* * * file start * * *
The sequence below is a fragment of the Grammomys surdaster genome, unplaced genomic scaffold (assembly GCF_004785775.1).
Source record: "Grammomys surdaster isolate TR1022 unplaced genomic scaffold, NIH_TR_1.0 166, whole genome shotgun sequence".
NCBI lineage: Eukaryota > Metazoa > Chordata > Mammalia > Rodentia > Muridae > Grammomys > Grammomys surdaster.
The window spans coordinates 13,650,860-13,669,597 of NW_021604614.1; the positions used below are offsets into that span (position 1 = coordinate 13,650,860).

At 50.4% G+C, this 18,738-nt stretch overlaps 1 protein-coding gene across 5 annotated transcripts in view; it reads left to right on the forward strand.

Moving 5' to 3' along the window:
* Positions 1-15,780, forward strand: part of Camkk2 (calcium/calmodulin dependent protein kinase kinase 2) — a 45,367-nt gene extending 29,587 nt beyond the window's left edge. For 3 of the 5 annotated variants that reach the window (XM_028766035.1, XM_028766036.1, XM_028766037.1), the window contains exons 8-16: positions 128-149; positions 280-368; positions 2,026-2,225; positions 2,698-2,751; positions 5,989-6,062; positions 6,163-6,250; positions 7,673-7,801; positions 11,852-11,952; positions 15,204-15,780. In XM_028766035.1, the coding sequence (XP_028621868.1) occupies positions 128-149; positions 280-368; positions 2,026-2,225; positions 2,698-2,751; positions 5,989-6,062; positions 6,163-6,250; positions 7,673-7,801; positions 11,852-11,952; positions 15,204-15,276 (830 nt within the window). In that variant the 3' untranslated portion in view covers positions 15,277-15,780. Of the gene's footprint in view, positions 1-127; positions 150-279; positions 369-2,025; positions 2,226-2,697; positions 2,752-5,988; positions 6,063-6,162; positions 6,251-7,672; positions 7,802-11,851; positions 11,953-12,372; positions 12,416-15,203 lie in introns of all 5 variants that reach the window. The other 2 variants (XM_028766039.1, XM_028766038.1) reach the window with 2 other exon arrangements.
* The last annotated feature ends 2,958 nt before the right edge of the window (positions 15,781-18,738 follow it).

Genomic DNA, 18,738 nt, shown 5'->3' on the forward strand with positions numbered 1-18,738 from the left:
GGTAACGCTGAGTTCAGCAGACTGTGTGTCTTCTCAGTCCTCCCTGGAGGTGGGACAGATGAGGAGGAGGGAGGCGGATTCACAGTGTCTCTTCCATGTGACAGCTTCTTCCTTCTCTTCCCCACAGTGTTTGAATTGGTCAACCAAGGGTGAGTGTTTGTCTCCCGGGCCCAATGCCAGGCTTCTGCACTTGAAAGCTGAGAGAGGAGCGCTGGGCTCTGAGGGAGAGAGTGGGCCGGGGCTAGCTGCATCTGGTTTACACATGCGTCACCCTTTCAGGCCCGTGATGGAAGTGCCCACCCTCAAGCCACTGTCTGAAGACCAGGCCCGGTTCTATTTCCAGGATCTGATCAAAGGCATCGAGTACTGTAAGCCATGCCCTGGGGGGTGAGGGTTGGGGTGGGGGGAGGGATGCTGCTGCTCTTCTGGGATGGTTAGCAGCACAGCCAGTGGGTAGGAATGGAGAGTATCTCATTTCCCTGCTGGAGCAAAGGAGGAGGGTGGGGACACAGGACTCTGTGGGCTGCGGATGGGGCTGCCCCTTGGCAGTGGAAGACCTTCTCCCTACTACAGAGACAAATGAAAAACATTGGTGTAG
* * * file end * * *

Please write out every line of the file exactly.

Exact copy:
The sequence below is a fragment of the Grammomys surdaster genome, unplaced genomic scaffold (assembly GCF_004785775.1).
Source record: "Grammomys surdaster isolate TR1022 unplaced genomic scaffold, NIH_TR_1.0 166, whole genome shotgun sequence".
NCBI lineage: Eukaryota > Metazoa > Chordata > Mammalia > Rodentia > Muridae > Grammomys > Grammomys surdaster.
The window spans coordinates 13,650,860-13,669,597 of NW_021604614.1; the positions used below are offsets into that span (position 1 = coordinate 13,650,860).

At 50.4% G+C, this 18,738-nt stretch overlaps 1 protein-coding gene across 5 annotated transcripts in view; it reads left to right on the forward strand.

Moving 5' to 3' along the window:
* Positions 1-15,780, forward strand: part of Camkk2 (calcium/calmodulin dependent protein kinase kinase 2) — a 45,367-nt gene extending 29,587 nt beyond the window's left edge. For 3 of the 5 annotated variants that reach the window (XM_028766035.1, XM_028766036.1, XM_028766037.1), the window contains exons 8-16: positions 128-149; positions 280-368; positions 2,026-2,225; positions 2,698-2,751; positions 5,989-6,062; positions 6,163-6,250; positions 7,673-7,801; positions 11,852-11,952; positions 15,204-15,780. In XM_028766035.1, the coding sequence (XP_028621868.1) occupies positions 128-149; positions 280-368; positions 2,026-2,225; positions 2,698-2,751; positions 5,989-6,062; positions 6,163-6,250; positions 7,673-7,801; positions 11,852-11,952; positions 15,204-15,276 (830 nt within the window). In that variant the 3' untranslated portion in view covers positions 15,277-15,780. Of the gene's footprint in view, positions 1-127; positions 150-279; positions 369-2,025; positions 2,226-2,697; positions 2,752-5,988; positions 6,063-6,162; positions 6,251-7,672; positions 7,802-11,851; positions 11,953-12,372; positions 12,416-15,203 lie in introns of all 5 variants that reach the window. The other 2 variants (XM_028766039.1, XM_028766038.1) reach the window with 2 other exon arrangements.
* The last annotated feature ends 2,958 nt before the right edge of the window (positions 15,781-18,738 follow it).

Genomic DNA, 18,738 nt, shown 5'->3' on the forward strand with positions numbered 1-18,738 from the left:
GGTAACGCTGAGTTCAGCAGACTGTGTGTCTTCTCAGTCCTCCCTGGAGGTGGGACAGATGAGGAGGAGGGAGGCGGATTCACAGTGTCTCTTCCATGTGACAGCTTCTTCCTTCTCTTCCCCACAGTGTTTGAATTGGTCAACCAAGGGTGAGTGTTTGTCTCCCGGGCCCAATGCCAGGCTTCTGCACTTGAAAGCTGAGAGAGGAGCGCTGGGCTCTGAGGGAGAGAGTGGGCCGGGGCTAGCTGCATCTGGTTTACACATGCGTCACCCTTTCAGGCCCGTGATGGAAGTGCCCACCCTCAAGCCACTGTCTGAAGACCAGGCCCGGTTCTATTTCCAGGATCTGATCAAAGGCATCGAGTACTGTAAGCCATGCCCTGGGGGGTGAGGGTTGGGGTGGGGGGAGGGATGCTGCTGCTCTTCTGGGATGGTTAGCAGCACAGCCAGTGGGTAGGAATGGAGAGTATCTCATTTCCCTGCTGGAGCAAAGGAGGAGGGTGGGGACACAGGACTCTGTGGGCTGCGGATGGGGCTGCCCCTTGGCAGTGGAAGACCTTCTCCCTACTACAGAGACAAATGAAAAACATTGGTGTAG